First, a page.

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History: Citing references

A guide to finding information in history. Includes links to key resources and sources of help.

Whenever you refer to another person's work in your own essay, dissertation or article you must acknowledge them and give full details of your source. You risk being accused of plagiarism if you fail to do so.

The Department of History uses the Oxford referencing style, which uses footnotes. The Department provides some examples of how to use this style for different types of sources, below. For general information on referencing, including how to reference, and an explanation of different citation systems, see our Citing references guide.

For help with citing specific types of publication contact your Academic Liaison Librarian, Charlie Carpenter.

For advice on using references in your work, and how to use them to support your arguments, consult the guidance on the Study Advice website or make an appointment with them.

Get help from your liaison librarian

EndNote

EndNote logoWhen you do your dissertation you could consider using EndNote to manage your references. This bibliographic management package can be used to store references, and then insert the citation in your Word document, automatically building the bibliography for you in the correct style.

Find out more on our EndNote webpages:

For information on other options for electronic management of your references see our guide to Managing references:

Citation examples

Printed sources (books)

The Basics:

Author, Title of the Book (Place of Publication, Date of Publication), p. page number [or pp. for multiple pages]

The publication date you give should be the date of that edition of the book and not the original date of publication (unless this is the same).

Example (first footnote):

T. Paine, The Rights of Man: Being an Answer to Mr. Burke's Attack on the French Revolution (Auckland, 2010), p. 20.

Example (additional footnotes):

T. Paine, The Rights of Man, p. 20.

Example (bibliography)

Paine, T., The Rights of Man: Being an Answer to Mr. Burke's Attack on the French Revolution (Auckland, 2010).

Printed Sources (e.g. edited/translated books)

The Basics:

Original Author, Title of the Book, Editor(s) and/or Translator(s) (ed. and/or trans.) (Place of Publication, Date of Publication), p. page number [or pp. for multiple pages]

Example (first footnote):

Geoffrey of Burton, The Life and Miracles of St Modwenna, R. Bartlett (ed. and trans.) (Oxford, 2002), p. 185.

Example (additional footnotes):

Geoffrey of Burton, The Life and Miracles of St Modwenna, p. 185.

Example (bibliography):

Geoffrey of Burton, The Life and Miracles of St Modwenna, R. Bartlett (ed. and trans.) (Oxford, 2002).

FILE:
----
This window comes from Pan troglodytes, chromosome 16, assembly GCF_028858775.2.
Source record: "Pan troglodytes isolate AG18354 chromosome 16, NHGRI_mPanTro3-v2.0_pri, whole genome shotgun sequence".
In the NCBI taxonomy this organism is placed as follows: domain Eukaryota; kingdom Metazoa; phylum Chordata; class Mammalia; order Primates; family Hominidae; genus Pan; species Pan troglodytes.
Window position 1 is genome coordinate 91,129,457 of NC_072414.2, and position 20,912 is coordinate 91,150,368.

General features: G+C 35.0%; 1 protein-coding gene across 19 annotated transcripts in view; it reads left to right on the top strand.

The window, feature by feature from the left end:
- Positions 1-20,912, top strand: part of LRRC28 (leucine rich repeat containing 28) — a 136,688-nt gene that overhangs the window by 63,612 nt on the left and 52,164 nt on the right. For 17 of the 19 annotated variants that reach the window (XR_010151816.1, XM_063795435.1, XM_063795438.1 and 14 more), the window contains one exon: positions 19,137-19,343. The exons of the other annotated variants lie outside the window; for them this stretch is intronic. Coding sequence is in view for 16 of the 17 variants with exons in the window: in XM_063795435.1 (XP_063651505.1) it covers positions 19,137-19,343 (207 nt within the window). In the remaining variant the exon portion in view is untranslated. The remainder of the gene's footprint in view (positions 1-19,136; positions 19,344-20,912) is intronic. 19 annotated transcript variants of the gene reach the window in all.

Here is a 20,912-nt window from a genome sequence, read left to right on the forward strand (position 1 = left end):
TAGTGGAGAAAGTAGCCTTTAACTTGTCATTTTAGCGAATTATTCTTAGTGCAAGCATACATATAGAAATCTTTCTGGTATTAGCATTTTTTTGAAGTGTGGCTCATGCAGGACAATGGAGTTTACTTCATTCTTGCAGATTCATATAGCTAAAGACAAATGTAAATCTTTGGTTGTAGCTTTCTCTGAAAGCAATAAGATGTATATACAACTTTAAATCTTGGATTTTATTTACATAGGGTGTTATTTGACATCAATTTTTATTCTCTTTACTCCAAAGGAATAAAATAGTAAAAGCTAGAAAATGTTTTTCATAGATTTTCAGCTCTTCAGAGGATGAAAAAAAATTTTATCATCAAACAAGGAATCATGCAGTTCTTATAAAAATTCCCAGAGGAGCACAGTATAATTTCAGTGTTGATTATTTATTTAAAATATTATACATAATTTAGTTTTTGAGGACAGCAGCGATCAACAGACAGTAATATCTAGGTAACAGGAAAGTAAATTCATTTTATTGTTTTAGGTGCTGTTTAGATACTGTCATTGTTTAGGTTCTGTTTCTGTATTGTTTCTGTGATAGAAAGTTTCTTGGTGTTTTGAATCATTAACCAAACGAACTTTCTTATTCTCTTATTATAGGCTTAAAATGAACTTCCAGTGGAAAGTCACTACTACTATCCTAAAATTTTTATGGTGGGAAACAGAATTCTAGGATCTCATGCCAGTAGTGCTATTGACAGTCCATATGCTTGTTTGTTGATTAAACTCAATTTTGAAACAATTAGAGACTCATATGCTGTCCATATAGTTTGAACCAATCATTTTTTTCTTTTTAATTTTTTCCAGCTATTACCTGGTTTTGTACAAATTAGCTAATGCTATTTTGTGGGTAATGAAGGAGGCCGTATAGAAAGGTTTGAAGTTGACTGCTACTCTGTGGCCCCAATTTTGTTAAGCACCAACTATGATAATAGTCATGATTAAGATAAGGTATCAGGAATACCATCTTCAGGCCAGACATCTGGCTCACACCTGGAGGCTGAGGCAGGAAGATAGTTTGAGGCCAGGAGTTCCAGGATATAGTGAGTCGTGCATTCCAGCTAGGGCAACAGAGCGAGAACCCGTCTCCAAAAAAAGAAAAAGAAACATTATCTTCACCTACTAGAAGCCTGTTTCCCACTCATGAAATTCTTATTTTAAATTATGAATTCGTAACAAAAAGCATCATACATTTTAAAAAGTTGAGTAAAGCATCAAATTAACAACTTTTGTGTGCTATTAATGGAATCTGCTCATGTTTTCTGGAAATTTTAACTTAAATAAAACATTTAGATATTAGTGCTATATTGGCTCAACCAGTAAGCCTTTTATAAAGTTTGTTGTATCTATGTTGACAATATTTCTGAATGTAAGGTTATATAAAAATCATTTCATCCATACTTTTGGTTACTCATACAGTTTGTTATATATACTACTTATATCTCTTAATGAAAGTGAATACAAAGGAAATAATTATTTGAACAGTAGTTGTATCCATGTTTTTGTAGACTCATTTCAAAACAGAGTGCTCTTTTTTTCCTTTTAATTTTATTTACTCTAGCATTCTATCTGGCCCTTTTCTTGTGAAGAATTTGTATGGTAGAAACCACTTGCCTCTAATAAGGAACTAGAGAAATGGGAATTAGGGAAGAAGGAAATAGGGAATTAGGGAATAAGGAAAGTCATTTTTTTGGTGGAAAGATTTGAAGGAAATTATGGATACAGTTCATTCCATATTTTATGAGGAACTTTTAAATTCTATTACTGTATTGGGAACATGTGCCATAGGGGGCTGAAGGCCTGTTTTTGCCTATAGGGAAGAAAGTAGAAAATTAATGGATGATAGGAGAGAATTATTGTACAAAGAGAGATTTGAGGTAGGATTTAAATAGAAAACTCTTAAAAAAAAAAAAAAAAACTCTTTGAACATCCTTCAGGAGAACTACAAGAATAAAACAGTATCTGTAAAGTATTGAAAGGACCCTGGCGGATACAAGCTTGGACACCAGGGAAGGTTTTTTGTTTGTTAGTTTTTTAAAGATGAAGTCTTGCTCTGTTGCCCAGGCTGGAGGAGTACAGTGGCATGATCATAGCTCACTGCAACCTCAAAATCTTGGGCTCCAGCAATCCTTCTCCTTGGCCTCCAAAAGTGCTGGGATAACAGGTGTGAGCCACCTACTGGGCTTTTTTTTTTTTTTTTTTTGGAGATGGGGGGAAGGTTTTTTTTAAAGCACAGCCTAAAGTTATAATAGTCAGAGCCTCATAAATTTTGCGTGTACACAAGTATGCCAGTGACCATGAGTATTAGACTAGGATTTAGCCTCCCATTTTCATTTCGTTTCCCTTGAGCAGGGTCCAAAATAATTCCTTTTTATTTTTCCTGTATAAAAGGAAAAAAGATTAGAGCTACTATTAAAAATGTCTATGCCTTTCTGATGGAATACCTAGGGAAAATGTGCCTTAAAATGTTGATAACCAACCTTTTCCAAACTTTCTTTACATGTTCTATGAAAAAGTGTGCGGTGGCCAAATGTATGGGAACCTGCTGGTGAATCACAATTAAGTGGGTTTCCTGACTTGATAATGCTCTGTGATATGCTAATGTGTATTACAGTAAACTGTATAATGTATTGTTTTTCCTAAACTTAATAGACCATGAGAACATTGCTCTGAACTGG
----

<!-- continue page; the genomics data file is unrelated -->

Notes:

Use ‘ed.’ for one editor and ‘eds.’ when there are two or more editors.

If you don’t know the original author, then start with the title of the work.

Primary materials (e.g. manuscripts, images, objects etc.)

Manuscripts

The Basics:

Location of Archive/Collection, Name of Archive/Collection, Manuscript reference [MS. stands for manuscript], folio(s)/page(s) [folio takes the place of page depending on manuscript = p./pp. or fol./fols.]

Example (first footnote):

London, British Library, MS. Harley 5294, fol. 9v.

Example (additional footnotes):

British Library, MS. Harley 5294, fol. 9v.

Example (bibliography):

London, British Library, MS. Harley 5294.

Material Objects (including artwork):

The Basics

Artist, Description of Object/Item, Place of Creation (Date of Object/Item) [provide as much of the information here as possible], Location of Archive/Collection, Name of Archive/Collection, Object/Item reference.

Example (first footnote):

Reliquary of St Thomas Becket, Limoges (c. 1210), London, British Museum, 1878,1101.3.

Example (additional footnotes):

Reliquary of St Thomas Becket, British Museum, 1878,1101.3.

Example (bibliography):

London, British Museum, 1878,1101.3.

OR

Example (first footnote):

Unknown Artist, Portrait of Henry II of England, Oil on Panel (1597-1618), London, National Portrait Gallery, NPG 4980(4).

Example (additional footnotes):

Portrait of Henry II of England, National Portrait Gallery, NPG 4980(4).

Example (bibliography):

London, National Portrait Gallery, NPG 4980(4).

Images from Online

The Basics

Artist, Description of Object/Item, Place of Creation (Date of Object/Item) [provide as much of the information here as possible], Location of Archive/Collection, Name of Archive/Collection, Object/Item reference [if this information is provided on the website], via Author, ‘Title of Blog’, Date Published/Uploaded [if relevant, i.e. on a blog], Website Name [website] <URL> (date you accessed the page).

Example (first footnote):

Effigy of Edward ‘the Black Prince’, Canterbury Cathedral, via Wikimedia [website] <https://commons.wikimedia.org/wiki/File:Tumba_del_%22Pr%C3%ADncipe_Negro%22_3.jpg> (accessed 15 September 2019).

Example (additional footnotes):

Effigy of Edward ‘the Black Prince’, via Wikimedia.

Example (bibliography):

Effigy of Edward ‘the Black Prince’, Canterbury Cathedral, via Wikimedia [website] <https://commons.wikimedia.org/wiki/File:Tumba_del_%22Pr%C3%ADncipe_Negro%22_3.jpg> (accessed 15 September 2019).

OR

Example (first footnote):

Charm against plague from Leech Book I, London, Wellcome Collection MS 404, via J. Edge, ‘Diagnosing the Past’, 26 September 2018, Wellcome Collection [website] <https://wellcomecollection.org/articles/W5D4eR4AACIArLL8> (accessed 15 September 2019).

Example (additional footnotes):

Charm against plague from Leech Book I, via J. Edge, ‘Diagnosing the Past’.

Example (bibliography):

Edge, J., ‘Diagnosing the Past’, 26 September 2018, Wellcome Collection [website] <https://wellcomecollection.org/articles/W5D4eR4AACIArLL8> (accessed 15 September 2019).

Books

The Basics:

Author, Title of the Book, (Place of Publication, Date of Publication), p. page number [or pp. for multiple pages]